Having been all around the world and competing in some of the biggest pro wrestling companies known to man, Samoa Joe admits that when he made his semi-debut at NXT TakeOver: Unstoppable back in 2015 to confront Kevin Owens, it was a significant moment that he’ll never forget in his WWE career.

“I think my first thought when I walked through the curtain, was just how in the scheme of people who probably knew me and my career – previous to WWE – how absolutely absurd the notion of me walking through the curtain at a WWE show was,” Joe stated in his interview on WWE’s The Bump. “For a long time, I’ve worked with every single competitor prior to WWE. It was nice to come around and make a full circle. For NXT, you couldn’t ask for a better avenue to approach WWE. It was a very cool moment; it was a lot of fun.”

Beginning last year, Joe made several appearances on the RAW commentary table, before he permanently replaced WWE Hall of Famer Jerry Lawler’s spot. He mentioned that after some trial and errors, he finds his new role on the announce team to be a good fit for him.

“I’ve had zero media aspirations,” Joe admitted. “I just drift through life, and things just hit me as they come. I got on the commentary table – it was funny when the light shined on me, I started to hear the angels sing, I said to myself, ‘You know, this might be a good fit.’ I then put my headset on, and Vince [McMahon] came through and said, ‘You know, this feels right.’ I was like, ‘I know!’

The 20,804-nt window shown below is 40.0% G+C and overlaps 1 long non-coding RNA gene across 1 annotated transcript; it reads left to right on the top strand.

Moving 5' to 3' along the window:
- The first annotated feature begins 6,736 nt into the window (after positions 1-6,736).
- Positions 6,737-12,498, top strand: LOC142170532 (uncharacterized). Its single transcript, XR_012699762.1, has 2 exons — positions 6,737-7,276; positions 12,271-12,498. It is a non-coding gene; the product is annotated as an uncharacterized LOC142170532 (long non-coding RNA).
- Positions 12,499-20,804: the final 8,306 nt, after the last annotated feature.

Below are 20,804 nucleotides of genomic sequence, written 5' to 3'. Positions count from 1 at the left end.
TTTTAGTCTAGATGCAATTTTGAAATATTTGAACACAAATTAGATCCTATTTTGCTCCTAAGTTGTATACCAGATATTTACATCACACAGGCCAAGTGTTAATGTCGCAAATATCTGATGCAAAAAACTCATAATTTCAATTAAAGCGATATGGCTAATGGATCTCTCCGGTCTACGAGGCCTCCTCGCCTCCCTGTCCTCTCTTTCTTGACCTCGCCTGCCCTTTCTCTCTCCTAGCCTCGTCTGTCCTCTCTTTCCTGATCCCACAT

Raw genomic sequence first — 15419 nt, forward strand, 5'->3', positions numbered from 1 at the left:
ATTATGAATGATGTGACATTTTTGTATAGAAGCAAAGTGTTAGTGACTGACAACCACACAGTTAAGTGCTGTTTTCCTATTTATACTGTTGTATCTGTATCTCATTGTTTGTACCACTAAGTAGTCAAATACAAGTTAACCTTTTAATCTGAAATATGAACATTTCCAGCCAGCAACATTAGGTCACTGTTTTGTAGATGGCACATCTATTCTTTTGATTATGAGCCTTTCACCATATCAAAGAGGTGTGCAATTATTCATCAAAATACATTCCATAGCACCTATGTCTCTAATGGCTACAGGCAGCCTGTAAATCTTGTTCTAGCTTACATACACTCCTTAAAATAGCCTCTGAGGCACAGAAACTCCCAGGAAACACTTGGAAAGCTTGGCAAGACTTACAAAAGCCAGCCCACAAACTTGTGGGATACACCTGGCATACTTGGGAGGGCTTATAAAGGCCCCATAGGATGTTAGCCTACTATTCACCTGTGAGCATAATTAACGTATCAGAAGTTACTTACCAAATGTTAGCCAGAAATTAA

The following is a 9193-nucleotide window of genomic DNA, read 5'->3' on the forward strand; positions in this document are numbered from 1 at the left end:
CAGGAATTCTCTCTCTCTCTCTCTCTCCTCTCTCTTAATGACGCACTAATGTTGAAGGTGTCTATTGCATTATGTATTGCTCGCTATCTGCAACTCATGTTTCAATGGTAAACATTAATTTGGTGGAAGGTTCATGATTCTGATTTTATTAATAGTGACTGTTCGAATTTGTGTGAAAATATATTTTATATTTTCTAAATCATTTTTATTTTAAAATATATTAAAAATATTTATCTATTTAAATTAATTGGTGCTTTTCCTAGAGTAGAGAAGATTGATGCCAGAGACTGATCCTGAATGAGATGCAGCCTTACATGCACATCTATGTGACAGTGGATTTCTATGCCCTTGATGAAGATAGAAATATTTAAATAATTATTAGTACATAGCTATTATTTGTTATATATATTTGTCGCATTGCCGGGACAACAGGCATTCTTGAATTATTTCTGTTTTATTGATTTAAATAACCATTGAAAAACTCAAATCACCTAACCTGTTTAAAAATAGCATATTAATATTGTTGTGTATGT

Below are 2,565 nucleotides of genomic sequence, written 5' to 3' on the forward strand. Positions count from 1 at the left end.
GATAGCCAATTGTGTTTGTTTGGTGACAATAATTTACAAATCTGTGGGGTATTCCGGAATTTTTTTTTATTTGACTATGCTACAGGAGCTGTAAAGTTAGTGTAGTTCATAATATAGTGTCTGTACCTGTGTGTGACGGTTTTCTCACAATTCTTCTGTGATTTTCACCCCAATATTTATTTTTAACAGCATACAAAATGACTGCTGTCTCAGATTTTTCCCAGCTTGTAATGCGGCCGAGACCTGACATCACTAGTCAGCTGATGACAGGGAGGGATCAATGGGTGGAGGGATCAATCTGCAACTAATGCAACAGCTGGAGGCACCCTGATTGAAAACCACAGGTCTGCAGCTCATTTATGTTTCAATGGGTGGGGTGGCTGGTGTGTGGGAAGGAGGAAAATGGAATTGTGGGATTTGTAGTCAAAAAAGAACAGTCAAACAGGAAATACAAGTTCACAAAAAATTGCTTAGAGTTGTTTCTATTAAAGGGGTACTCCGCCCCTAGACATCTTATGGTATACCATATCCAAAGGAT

“It’s been a weird journey, but I’m still on it. It’s an odyssey and a quest. I’m just trying to take the world along with me. I have a very descriptive mind, you know, when I see things, my observations are quick to come right out of my mouth. So yeah, it’s been working out very well.”

Though Joe might be out of the ring going forward, looking back at his in-ring work, nothing can compare to his Coquina Clutch submission hold. Back when he was trying to figure out his new in-ring move set, Joe stated that after watching a judo match, where the fighter put his opponent in a rear-naked chokehold, it dawned on him that maybe that move could be effective towards his wrestling career, and it certainly was.

“I remember I was watching this one dude in a judo match. He got his opponent in a rear-naked chokehold. The dude started going to sleep, and I said to myself, ‘I need to learn how to do that,'” Joe replied. “It’s been very effective and good for me.”

You can watch Samoa Joe’s full interview here. If you use any of the quotes in this article, please credit WWE’s The Bump with a h/t to Wrestling Inc. for the transcription.